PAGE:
The Pandora Papers, Money Laundering, and the Theft of a Nation’s Wealth
In the annals of Greek mythology, when Prometheus stole fire from heaven, Zeus, the king of the gods, took vengeance by presenting Pandora to Prometheus’ brother Epimetheus. Pandora opened a box left in her care that contained sickness, death and many other unspecified evils which were then released into the world.
This story of Pandora and the box has been passed down through the ages, and is still omnipresent in our times. It means doing or starting something that can cause many unforeseen problems. You can also say opening Pandora’s Box is akin to opening a can of worms.
Opening Pandora’s Box is the curse of shortsightedness, doing things without thinking of the long term ramifications—something in ample supply in our day and age. The damage to the environment in the quest for profits, demagogues filling the head of the populace with false narratives in the quest for power, the wealth accumulation that has led to obscene levels of wealth inequality—all these and many more are the result of opening up Pandora’s Box and doing shortsighted things that cause many unforeseen problems.
The problems that are being caused from what I listed above all point to one thing: the potential collapse of society, especially in the U.S.
Which brings me to the latest expression of Pandora: the Pandora Papers. Thanks to a whistleblower, in early October, 12 million leaked documents were given to the International Consortium of Investigative Journalists, who, in conjunction with the Washington Post and The Guardian, have published stories about the significance of this information.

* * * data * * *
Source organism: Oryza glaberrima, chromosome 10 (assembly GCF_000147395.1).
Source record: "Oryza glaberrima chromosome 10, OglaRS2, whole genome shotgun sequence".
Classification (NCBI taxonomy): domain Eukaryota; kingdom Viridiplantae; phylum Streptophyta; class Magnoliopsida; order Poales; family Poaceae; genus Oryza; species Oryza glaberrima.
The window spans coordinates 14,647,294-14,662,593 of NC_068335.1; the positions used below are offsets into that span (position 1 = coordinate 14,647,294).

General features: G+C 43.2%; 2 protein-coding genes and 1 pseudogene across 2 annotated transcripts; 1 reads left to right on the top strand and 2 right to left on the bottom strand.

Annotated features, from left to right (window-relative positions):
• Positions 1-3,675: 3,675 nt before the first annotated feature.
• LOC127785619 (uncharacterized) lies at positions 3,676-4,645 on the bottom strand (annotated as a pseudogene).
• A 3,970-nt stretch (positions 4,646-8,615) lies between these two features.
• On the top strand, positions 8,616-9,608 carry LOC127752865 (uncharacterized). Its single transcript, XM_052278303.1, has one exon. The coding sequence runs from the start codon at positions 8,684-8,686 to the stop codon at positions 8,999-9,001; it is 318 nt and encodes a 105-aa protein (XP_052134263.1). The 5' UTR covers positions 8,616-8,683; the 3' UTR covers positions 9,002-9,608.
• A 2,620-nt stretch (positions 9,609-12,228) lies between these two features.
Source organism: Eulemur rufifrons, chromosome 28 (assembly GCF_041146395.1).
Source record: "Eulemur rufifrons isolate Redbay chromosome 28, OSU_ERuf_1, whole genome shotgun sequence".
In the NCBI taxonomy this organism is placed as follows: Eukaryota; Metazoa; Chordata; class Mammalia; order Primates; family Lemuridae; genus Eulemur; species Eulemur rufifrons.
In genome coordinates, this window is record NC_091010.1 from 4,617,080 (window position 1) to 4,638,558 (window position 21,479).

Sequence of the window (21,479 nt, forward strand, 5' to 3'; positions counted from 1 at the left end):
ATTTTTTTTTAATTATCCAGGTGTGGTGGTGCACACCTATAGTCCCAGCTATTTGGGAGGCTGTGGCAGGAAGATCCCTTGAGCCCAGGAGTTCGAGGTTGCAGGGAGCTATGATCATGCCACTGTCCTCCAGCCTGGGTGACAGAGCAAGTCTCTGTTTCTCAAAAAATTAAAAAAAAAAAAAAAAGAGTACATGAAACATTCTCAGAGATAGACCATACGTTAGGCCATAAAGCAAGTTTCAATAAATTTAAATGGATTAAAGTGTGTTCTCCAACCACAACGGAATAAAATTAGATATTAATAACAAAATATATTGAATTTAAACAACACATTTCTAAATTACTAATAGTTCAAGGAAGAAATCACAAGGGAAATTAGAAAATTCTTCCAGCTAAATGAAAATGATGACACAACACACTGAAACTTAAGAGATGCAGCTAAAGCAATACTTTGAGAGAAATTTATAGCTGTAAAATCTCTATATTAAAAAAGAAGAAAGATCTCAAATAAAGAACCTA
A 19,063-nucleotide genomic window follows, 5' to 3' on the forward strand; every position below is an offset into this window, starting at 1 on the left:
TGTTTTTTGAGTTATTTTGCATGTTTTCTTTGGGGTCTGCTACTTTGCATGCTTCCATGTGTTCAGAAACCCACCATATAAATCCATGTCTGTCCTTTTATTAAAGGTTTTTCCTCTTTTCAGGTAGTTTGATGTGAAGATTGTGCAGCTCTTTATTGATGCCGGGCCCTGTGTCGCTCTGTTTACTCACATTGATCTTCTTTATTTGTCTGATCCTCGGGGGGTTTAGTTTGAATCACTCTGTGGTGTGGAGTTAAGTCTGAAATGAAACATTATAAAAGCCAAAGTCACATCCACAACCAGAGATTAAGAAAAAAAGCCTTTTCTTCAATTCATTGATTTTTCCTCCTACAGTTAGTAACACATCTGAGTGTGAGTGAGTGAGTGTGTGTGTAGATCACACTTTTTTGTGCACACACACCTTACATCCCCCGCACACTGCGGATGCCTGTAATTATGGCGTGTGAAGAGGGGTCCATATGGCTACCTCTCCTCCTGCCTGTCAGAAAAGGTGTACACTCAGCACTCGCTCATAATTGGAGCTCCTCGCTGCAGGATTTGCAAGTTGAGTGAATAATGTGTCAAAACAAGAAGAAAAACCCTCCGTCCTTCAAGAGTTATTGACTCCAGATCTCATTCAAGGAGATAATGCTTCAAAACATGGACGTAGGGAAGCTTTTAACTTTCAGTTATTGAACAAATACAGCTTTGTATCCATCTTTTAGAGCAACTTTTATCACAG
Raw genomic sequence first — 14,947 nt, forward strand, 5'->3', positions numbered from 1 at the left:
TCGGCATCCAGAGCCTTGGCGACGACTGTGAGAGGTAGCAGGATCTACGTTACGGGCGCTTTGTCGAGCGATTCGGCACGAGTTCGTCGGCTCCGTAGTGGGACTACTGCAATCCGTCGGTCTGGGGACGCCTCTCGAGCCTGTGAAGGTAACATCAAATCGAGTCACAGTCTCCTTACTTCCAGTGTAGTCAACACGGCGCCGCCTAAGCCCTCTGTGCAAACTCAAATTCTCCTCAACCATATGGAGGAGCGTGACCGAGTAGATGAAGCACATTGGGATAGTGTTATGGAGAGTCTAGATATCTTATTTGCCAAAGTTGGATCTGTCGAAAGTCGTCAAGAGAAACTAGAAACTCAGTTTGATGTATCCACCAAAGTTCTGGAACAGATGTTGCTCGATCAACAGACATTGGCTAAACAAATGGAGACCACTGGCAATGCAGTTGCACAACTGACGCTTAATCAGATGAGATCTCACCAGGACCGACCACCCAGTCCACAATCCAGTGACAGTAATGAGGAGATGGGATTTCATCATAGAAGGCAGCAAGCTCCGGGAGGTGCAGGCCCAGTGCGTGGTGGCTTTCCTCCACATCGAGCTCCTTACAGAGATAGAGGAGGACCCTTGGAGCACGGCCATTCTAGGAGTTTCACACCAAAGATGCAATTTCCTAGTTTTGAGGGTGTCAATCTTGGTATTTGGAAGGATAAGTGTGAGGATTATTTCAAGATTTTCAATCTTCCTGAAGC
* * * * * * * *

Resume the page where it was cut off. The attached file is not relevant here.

The Pandora Papers are the latest trove of documents—before them there were the Panama Papers, the Paradise Papers and the FinCEN files—that point to the hundreds of trillions, if not quadrillions, of dollars that are being moved secretly around the world into tax havens. The individuals and corporations whose money this is move it into tax havens to avoid paying taxes, and also to hide their wealth.
The name Pandora was given to these documents because they may prove to open a Pandora’s box of investigations and lawsuits in the future. Many people were named in the Papers; the list includes celebrities, political leaders, royalty, dictators and criminals.
These Papers also point the way to the potential collapse of society.
How do the Pandora Papers point the way to the potential collapse of society? Because as money gets laundered and hidden, robbing countries of tax revenue, the countries then don’t have the resources to take care of their own people. And so, while there is a global class of the superrich squirreling away their wealth, the rest of the populace are left with crumbs.
Just in the U.S., hundreds of billions, if not trillions, of dollars are the amount of taxes evaded, per year. Imagine how that money could fund investment in human capital: the Biden administration is attempting to pass the $1.8 trillion Build Back Better Act, with many provisions that could create a more equitable and prosperous society for all.